Abstract: This paper investigates the impact of investment in automation- and AI- related goods on within-firm wage inequality in the French economy during the period 2002-2017. We document that most of wage inequality in France is accounted for by differences among workers belonging to the same firm, rather than by differences between sectors, firms, and occupations. Using an event-study approach on a sample of firms importing automation and AI-related goods, we find that automation/AI spikes are not followed by an increase in within-firm wage and gender inequality. Instead, wages tend to increase at different percentiles of the distribution, revealing a relatively spread allocation of rents from automation/AI within the firm. This adds to previous findings showing picture of a `labor friendly’ effect of the latest wave of new technologies.

            • February 17: James Bessen, “Firm Differences: Skill Sorting and Software” (hosted by Utrecht University)

            Abstract: Research shows that much of the recent rise in wage inequality comes from growing differences between firms, especially sorting of skilled workers to high-paying firms. This paper explores the role of proprietary software in these changes. Using job ad data, we find that proprietary software is strongly associated with firm wage fixed effects and also with firm skills. Software accounts for half or more of skill sorting across firms. Moreover, the role of software in sorting is greater at larger firms. Large investment in proprietary software helps explain the growth in skill sorting that increases between-firm wage inequality.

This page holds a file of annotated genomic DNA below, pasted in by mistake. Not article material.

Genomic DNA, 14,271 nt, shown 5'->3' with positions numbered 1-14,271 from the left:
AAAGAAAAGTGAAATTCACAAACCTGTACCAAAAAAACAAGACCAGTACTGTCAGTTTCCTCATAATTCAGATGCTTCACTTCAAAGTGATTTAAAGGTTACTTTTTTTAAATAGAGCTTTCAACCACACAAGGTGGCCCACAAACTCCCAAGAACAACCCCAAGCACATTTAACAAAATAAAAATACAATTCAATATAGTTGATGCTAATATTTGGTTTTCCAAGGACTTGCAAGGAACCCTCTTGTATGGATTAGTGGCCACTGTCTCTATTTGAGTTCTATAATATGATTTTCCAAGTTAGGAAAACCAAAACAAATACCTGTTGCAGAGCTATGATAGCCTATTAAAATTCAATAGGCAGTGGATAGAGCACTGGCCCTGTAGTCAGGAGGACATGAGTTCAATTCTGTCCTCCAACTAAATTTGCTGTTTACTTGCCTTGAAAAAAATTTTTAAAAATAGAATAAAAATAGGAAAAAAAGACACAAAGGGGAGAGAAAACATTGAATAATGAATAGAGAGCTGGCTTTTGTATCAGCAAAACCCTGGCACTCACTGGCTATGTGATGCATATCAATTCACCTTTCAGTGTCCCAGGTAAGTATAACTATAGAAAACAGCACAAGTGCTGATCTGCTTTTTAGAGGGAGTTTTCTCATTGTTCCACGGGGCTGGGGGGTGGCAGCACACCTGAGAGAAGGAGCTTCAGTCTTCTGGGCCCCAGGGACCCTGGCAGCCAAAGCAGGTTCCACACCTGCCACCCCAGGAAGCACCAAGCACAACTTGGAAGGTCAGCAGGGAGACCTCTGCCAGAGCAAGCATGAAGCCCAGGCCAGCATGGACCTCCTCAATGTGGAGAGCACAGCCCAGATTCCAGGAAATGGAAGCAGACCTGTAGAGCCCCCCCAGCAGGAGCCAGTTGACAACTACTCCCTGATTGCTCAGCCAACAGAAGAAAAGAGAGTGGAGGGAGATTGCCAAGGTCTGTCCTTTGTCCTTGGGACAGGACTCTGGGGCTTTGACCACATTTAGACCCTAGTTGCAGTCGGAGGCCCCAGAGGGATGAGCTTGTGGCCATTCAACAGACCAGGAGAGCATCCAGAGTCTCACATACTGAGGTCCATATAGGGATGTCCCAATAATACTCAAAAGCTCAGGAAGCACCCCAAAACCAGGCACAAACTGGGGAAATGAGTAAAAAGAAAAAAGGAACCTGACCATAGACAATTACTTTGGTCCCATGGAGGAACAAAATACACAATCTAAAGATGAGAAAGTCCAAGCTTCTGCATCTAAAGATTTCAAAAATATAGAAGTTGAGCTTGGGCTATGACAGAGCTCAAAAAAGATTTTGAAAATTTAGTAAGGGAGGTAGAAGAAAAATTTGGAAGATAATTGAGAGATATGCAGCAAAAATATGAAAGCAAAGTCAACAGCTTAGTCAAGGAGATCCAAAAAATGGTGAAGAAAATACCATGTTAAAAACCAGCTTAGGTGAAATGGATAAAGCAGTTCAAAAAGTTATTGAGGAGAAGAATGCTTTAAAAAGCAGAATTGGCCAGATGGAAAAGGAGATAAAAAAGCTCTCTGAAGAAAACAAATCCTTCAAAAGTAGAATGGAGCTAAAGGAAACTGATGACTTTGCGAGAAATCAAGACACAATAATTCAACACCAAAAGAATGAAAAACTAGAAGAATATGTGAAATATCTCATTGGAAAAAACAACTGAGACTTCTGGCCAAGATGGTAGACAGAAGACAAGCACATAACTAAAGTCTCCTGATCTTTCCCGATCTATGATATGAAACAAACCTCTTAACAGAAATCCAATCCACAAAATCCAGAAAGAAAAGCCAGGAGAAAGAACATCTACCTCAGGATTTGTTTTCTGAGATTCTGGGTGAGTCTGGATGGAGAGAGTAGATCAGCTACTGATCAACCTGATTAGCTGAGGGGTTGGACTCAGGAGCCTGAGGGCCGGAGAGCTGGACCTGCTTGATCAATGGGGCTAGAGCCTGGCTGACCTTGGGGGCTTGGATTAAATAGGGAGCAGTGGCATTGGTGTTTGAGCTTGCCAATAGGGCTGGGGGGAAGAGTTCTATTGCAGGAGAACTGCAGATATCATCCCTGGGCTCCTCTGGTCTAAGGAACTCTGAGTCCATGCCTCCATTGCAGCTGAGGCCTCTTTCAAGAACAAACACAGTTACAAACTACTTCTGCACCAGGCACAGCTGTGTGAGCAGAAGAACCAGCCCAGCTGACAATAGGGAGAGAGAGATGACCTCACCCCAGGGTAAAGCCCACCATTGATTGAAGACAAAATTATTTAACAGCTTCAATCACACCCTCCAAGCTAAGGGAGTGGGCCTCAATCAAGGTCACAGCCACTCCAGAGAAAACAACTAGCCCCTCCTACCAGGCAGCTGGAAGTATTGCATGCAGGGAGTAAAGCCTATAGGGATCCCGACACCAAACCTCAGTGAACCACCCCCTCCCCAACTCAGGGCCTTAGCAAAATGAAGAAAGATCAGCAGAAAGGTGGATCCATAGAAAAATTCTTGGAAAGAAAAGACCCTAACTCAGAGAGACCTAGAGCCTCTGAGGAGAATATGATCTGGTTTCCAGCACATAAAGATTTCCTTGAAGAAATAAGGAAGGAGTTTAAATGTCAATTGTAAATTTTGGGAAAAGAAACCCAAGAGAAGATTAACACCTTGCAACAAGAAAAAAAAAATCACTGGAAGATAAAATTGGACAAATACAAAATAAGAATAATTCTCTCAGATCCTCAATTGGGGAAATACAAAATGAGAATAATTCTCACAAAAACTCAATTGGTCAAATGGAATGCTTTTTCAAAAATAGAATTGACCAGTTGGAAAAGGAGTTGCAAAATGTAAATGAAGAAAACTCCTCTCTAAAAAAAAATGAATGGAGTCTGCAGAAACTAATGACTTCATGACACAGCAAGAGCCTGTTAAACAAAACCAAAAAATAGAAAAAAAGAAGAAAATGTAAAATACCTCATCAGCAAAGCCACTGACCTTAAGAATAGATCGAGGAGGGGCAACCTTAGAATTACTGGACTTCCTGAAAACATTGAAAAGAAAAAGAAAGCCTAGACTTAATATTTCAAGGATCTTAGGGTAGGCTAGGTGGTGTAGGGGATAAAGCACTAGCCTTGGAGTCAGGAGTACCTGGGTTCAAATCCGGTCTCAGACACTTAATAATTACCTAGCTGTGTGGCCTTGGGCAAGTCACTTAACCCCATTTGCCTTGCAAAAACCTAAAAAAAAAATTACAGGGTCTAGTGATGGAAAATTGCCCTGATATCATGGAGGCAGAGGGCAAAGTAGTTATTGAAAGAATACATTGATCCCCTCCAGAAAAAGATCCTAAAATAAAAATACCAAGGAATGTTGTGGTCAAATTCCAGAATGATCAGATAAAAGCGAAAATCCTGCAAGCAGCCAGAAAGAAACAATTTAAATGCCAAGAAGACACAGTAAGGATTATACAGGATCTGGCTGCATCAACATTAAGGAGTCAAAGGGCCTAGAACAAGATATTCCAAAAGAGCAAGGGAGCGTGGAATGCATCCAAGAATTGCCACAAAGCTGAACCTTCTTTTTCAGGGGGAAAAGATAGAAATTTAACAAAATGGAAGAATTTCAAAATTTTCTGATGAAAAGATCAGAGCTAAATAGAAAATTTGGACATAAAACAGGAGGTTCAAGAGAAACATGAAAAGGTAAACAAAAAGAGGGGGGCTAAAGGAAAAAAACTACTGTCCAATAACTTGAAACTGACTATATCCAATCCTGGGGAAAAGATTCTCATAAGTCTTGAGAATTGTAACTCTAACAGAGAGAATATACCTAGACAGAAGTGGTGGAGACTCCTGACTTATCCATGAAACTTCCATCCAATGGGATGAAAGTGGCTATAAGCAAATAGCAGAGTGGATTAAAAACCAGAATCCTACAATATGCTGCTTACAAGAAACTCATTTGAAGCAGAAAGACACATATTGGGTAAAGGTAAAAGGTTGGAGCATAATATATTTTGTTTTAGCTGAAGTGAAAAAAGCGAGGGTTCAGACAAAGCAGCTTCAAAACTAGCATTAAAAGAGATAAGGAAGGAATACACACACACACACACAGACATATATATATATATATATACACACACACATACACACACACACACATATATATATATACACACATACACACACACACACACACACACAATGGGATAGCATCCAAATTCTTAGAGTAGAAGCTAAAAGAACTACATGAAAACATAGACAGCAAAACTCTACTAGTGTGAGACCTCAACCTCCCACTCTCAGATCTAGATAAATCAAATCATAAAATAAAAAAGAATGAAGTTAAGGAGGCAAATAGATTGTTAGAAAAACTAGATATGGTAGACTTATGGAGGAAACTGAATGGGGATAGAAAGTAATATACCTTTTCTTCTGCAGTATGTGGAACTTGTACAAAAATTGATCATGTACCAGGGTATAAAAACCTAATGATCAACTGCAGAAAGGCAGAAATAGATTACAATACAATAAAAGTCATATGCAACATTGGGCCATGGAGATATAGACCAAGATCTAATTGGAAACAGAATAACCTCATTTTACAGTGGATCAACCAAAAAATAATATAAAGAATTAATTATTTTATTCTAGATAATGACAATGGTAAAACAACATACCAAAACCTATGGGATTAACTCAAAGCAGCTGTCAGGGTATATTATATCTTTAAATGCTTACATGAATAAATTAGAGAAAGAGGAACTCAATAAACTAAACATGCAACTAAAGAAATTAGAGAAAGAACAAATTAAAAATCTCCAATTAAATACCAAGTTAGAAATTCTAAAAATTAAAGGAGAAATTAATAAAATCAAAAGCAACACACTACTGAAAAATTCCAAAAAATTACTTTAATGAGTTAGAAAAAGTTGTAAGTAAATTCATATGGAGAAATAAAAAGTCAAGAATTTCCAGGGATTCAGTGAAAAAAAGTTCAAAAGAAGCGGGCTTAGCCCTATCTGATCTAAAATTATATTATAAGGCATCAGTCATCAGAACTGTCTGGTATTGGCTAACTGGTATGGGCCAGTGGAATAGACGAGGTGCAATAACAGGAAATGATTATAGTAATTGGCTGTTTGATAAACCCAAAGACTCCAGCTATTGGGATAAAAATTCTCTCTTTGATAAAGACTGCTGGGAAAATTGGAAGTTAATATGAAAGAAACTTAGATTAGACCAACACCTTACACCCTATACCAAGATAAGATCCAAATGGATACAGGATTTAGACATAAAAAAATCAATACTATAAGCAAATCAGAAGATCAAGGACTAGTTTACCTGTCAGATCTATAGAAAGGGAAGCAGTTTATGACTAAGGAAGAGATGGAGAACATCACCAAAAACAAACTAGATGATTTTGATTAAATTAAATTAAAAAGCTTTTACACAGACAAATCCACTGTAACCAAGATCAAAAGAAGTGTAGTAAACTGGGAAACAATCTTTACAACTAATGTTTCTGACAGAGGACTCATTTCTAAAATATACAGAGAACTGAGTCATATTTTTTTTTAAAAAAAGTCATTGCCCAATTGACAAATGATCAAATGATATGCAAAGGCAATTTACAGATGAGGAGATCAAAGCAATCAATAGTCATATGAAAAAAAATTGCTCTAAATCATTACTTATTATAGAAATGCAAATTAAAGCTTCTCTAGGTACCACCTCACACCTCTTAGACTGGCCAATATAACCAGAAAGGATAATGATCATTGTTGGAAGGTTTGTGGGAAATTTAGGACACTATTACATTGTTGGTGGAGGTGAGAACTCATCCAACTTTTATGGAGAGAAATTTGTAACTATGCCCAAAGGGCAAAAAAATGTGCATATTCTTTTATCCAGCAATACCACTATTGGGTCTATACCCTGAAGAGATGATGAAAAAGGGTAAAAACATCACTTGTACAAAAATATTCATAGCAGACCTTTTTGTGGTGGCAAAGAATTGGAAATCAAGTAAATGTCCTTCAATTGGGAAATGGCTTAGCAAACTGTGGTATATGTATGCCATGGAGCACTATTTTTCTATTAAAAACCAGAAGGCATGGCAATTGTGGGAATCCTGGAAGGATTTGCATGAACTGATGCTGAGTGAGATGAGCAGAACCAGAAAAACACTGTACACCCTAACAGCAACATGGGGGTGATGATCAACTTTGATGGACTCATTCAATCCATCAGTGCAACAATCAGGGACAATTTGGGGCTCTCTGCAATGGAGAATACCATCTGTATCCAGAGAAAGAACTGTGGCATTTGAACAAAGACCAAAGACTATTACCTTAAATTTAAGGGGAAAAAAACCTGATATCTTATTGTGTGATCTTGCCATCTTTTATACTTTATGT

Abstract: This paper uses detailed panel data at the buyer level to understand the size and nature of spillovers across product categories in medical devices. Difference-in-differences regressions identify spillovers in usage (accounting for 21 percent of market share) across categories that share physical features. All categories exhibit spillovers in contracting (accounting for 7 to 18 percent of the probability of contracting). These buyer-level spillovers represent up to half of all potential demand spillovers and one-third of the overall correlation in shares across categories, suggesting meaningful implications for firm strategy and antitrust policy for firms selling in multiple product categories.